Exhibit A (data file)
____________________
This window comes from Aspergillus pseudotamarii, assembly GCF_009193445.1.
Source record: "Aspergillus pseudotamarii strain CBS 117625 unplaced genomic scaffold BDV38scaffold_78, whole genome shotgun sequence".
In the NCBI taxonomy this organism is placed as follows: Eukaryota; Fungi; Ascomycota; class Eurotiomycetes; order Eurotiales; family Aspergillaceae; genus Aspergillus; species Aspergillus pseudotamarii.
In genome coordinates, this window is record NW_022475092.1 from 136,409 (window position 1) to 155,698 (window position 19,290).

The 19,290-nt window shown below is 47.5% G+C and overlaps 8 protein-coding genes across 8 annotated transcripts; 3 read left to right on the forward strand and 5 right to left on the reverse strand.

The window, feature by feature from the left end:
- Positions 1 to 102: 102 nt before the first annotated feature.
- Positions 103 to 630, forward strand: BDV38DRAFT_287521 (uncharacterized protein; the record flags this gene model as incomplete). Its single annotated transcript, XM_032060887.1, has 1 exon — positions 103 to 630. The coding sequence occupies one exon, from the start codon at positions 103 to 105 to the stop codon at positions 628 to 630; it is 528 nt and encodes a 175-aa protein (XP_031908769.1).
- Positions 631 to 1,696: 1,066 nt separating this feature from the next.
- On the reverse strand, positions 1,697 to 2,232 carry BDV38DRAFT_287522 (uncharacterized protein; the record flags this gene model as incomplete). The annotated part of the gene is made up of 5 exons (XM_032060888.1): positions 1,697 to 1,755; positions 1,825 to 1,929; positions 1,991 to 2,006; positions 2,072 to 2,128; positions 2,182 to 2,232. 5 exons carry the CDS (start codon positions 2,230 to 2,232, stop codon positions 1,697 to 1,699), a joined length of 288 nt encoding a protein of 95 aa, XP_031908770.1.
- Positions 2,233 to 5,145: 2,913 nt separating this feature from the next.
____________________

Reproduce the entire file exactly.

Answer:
This window comes from Aspergillus pseudotamarii, assembly GCF_009193445.1.
Source record: "Aspergillus pseudotamarii strain CBS 117625 unplaced genomic scaffold BDV38scaffold_78, whole genome shotgun sequence".
In the NCBI taxonomy this organism is placed as follows: Eukaryota; Fungi; Ascomycota; class Eurotiomycetes; order Eurotiales; family Aspergillaceae; genus Aspergillus; species Aspergillus pseudotamarii.
In genome coordinates, this window is record NW_022475092.1 from 136,409 (window position 1) to 155,698 (window position 19,290).

The 19,290-nt window shown below is 47.5% G+C and overlaps 8 protein-coding genes across 8 annotated transcripts; 3 read left to right on the forward strand and 5 right to left on the reverse strand.

The window, feature by feature from the left end:
- Positions 1 to 102: 102 nt before the first annotated feature.
- Positions 103 to 630, forward strand: BDV38DRAFT_287521 (uncharacterized protein; the record flags this gene model as incomplete). Its single annotated transcript, XM_032060887.1, has 1 exon — positions 103 to 630. The coding sequence occupies one exon, from the start codon at positions 103 to 105 to the stop codon at positions 628 to 630; it is 528 nt and encodes a 175-aa protein (XP_031908769.1).
- Positions 631 to 1,696: 1,066 nt separating this feature from the next.
- On the reverse strand, positions 1,697 to 2,232 carry BDV38DRAFT_287522 (uncharacterized protein; the record flags this gene model as incomplete). The annotated part of the gene is made up of 5 exons (XM_032060888.1): positions 1,697 to 1,755; positions 1,825 to 1,929; positions 1,991 to 2,006; positions 2,072 to 2,128; positions 2,182 to 2,232. 5 exons carry the CDS (start codon positions 2,230 to 2,232, stop codon positions 1,697 to 1,699), a joined length of 288 nt encoding a protein of 95 aa, XP_031908770.1.
- Positions 2,233 to 5,145: 2,913 nt separating this feature from the next.